Tools Target In-Demand Technical Teams
These tools target the technical teams responsible for the development of AI models, which are already in high demand because of the scarcity of their skills, whereas in a company the fairness guidelines must be the result of a deliberative decision made collectively by all stakeholders. The contributions of human and social sciences in terms of design thinking are very useful in developing accountability practices that are central to the products and in promoting ethical choices.
The First Steps for Corporate AI Governance
The responsible AI movement has undeniably begun in organizations. Corporate AI governance is structured around ethical issues and guidelines. Ethical committees are formed as a result. Orange, for example, has created a Data and AI Ethics Council and also participates in the Cercle InterElles women and AI initiative. Labels help companies to develop skills and organize themselves. But ensuring the implementation of the company’s ethical principles and values by all employees is a long process. The new role of Responsible AI or Ethics Correspondent appears to be necessary to escalate questions centrally where decisions need to be made and to organize risk management and the deployment of tools. Although training is a favored method to give employees skills and help them put them to act, innovative approaches have to be developped to adapt to operational constraints and to various profiles, technical or otherwise. Organizations currently have different levels of maturity and there are many groups for sharing good practices (for example, Impact AI and Substra) for moving toward the automation described by IBM.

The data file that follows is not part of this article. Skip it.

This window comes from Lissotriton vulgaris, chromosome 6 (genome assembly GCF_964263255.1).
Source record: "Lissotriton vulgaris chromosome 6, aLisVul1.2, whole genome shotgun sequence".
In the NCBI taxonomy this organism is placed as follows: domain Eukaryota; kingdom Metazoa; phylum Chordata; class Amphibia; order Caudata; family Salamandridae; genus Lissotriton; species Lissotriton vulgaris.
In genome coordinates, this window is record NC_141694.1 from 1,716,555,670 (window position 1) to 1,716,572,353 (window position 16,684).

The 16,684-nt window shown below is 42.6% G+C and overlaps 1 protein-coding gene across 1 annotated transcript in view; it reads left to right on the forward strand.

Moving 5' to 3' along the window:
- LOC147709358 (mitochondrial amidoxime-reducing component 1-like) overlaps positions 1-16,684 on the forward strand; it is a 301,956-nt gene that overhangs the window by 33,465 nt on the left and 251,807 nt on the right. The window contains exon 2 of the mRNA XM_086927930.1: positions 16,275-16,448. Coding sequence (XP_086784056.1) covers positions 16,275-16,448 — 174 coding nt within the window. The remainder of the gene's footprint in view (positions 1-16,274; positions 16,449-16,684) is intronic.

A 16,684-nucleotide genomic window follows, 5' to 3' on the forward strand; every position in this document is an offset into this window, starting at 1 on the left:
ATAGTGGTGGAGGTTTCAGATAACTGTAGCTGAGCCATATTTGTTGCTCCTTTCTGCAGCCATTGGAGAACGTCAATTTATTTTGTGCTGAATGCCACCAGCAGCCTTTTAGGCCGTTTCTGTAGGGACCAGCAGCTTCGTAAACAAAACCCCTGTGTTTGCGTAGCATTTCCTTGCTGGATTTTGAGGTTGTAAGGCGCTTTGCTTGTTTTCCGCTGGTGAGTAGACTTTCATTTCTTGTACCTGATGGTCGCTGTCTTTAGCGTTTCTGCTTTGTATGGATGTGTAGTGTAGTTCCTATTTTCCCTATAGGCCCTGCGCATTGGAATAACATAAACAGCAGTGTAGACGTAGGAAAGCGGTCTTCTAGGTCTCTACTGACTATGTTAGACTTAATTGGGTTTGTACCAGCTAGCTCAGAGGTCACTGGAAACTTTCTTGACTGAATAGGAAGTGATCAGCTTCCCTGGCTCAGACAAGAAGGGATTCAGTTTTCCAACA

Increased Complexity for International Businesses
The question is, what ethical values should be adopted in global organizations? Should this depend on the regions of the world in which they operate even though the tools available replicate a Western or even North American point of view?
Finally, there are many ways in which to manage these biases and ensure fairness, but businesses still face many operational limitations when it comes to implementing them on a large scale in their organizations. Yet expectations are high when it comes to fairness in AI systems. The European Commission is undertaking a regulatory approach and must strike a balance with the protection of its innovation ecosystem. High-risk systems will have requirements on the quality of data sets (Article 10) and human oversight (Article 14) in order to avoid technical or human bias. The Council of Europe is also working on regulatory instruments to prevent human rights violations and avoid democracy and law becoming undermined.
Several international standards bodies are already working on the subject of AI bias (such as ISO, IEEE, NIST) and these will feed into European standardization strategies (organized by CENELEC) and into vertical standardizations for at-risk sectors.
Let us hope that all these initiatives will act as an accelerating guide for the practical implementation of bias management in businesses. Ideas and approaches for building trusted AI systems are far from finalized, and there are still many avenues to explore to overcome current limitations.